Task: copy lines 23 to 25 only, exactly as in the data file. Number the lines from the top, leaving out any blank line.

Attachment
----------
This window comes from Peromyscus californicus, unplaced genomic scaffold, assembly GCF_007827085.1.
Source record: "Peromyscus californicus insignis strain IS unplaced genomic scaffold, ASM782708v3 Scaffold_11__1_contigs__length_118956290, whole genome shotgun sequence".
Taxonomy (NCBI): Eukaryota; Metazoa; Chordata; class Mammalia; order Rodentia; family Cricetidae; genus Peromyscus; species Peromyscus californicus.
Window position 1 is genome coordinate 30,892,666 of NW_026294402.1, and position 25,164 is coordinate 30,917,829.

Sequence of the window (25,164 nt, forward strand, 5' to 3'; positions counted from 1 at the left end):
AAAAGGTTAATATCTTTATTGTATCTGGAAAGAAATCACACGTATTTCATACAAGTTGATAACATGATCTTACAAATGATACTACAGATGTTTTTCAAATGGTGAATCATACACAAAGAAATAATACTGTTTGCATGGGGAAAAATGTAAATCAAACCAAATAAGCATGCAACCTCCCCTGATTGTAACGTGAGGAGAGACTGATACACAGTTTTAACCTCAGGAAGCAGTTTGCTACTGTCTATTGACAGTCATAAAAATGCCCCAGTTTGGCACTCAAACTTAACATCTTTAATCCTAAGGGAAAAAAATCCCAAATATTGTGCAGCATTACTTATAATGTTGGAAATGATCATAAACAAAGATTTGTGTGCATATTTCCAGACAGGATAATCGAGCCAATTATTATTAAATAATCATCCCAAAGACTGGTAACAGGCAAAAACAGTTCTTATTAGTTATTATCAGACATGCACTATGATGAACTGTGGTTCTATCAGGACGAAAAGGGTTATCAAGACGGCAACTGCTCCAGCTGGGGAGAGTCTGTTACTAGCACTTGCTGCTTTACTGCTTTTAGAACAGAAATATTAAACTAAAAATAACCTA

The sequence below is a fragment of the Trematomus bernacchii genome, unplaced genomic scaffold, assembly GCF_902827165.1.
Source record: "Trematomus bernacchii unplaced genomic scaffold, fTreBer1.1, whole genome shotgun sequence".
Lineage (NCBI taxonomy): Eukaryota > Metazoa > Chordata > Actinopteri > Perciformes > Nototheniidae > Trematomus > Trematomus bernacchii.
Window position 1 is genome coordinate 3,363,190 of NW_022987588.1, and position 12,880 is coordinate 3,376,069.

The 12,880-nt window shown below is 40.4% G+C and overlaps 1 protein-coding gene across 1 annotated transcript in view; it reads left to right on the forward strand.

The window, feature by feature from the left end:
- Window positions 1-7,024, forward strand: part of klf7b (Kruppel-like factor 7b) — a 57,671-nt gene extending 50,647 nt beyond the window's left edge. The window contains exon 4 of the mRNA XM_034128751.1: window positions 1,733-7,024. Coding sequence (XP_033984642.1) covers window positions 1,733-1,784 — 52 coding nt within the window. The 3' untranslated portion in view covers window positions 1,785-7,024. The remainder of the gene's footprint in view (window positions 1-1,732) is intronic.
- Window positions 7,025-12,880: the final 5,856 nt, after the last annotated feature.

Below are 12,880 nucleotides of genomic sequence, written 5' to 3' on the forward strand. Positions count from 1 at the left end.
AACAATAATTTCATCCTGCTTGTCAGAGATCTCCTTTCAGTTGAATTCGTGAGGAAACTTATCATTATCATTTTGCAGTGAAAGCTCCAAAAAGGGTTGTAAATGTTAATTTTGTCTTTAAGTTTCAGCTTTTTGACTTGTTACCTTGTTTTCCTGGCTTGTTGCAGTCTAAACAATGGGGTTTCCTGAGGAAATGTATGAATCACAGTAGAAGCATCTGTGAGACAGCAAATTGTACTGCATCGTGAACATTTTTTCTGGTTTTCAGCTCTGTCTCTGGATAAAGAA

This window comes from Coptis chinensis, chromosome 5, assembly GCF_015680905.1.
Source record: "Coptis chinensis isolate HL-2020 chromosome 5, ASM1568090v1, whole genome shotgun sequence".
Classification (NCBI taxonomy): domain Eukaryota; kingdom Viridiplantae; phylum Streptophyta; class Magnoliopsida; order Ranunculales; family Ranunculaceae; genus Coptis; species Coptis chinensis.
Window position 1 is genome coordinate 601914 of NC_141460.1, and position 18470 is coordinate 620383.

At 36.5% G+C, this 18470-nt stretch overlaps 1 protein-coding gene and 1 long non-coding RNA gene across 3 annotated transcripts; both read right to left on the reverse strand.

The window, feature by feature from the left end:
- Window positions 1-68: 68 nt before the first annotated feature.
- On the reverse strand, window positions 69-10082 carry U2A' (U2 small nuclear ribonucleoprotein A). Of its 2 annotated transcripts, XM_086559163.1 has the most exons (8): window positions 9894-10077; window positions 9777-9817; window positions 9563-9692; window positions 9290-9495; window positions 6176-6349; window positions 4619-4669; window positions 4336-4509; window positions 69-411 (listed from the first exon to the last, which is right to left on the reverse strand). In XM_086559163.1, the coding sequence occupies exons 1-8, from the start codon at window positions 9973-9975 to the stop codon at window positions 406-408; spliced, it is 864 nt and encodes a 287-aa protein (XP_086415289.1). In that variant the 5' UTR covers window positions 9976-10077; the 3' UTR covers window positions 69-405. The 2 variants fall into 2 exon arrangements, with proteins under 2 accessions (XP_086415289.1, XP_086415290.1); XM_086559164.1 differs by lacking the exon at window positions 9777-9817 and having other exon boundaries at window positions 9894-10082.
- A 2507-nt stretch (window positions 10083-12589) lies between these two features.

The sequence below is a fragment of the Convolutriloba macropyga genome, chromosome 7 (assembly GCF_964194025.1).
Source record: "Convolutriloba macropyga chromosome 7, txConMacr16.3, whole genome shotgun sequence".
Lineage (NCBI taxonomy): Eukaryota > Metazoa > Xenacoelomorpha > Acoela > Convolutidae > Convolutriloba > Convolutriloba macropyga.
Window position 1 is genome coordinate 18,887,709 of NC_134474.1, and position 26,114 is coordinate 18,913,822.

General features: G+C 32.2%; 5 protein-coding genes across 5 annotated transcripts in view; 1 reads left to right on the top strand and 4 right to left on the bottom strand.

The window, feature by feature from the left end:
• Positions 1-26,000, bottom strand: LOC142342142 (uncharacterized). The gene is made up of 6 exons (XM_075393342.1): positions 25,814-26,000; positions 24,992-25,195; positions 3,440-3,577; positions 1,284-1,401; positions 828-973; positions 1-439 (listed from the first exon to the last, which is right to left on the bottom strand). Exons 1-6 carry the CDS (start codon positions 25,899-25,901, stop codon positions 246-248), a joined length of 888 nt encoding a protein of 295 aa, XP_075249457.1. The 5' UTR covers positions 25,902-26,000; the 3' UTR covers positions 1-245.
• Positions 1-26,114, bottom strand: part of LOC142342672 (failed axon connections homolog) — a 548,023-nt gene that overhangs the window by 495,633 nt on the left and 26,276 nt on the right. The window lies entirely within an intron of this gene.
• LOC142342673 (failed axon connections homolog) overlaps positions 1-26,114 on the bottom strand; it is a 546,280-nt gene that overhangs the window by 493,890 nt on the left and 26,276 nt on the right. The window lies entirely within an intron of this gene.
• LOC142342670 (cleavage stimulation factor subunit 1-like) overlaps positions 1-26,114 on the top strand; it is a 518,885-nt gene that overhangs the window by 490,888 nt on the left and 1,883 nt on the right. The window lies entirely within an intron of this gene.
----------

- Window positions 1-68: 68 nt before the first annotated feature.
- On the reverse strand, window positions 69-10082 carry U2A' (U2 small nuclear ribonucleoprotein A). Of its 2 annotated transcripts, XM_086559163.1 has the most exons (8): window positions 9894-10077; window positions 9777-9817; window positions 9563-9692; window positions 9290-9495; window positions 6176-6349; window positions 4619-4669; window positions 4336-4509; window positions 69-411 (listed from the first exon to the last, which is right to left on the reverse strand). In XM_086559163.1, the coding sequence occupies exons 1-8, from the start codon at window positions 9973-9975 to the stop codon at window positions 406-408; spliced, it is 864 nt and encodes a 287-aa protein (XP_086415289.1). In that variant the 5' UTR covers window positions 9976-10077; the 3' UTR covers window positions 69-405. The 2 variants fall into 2 exon arrangements, with proteins under 2 accessions (XP_086415289.1, XP_086415290.1); XM_086559164.1 differs by lacking the exon at window positions 9777-9817 and having other exon boundaries at window positions 9894-10082.
- A 2507-nt stretch (window positions 10083-12589) lies between these two features.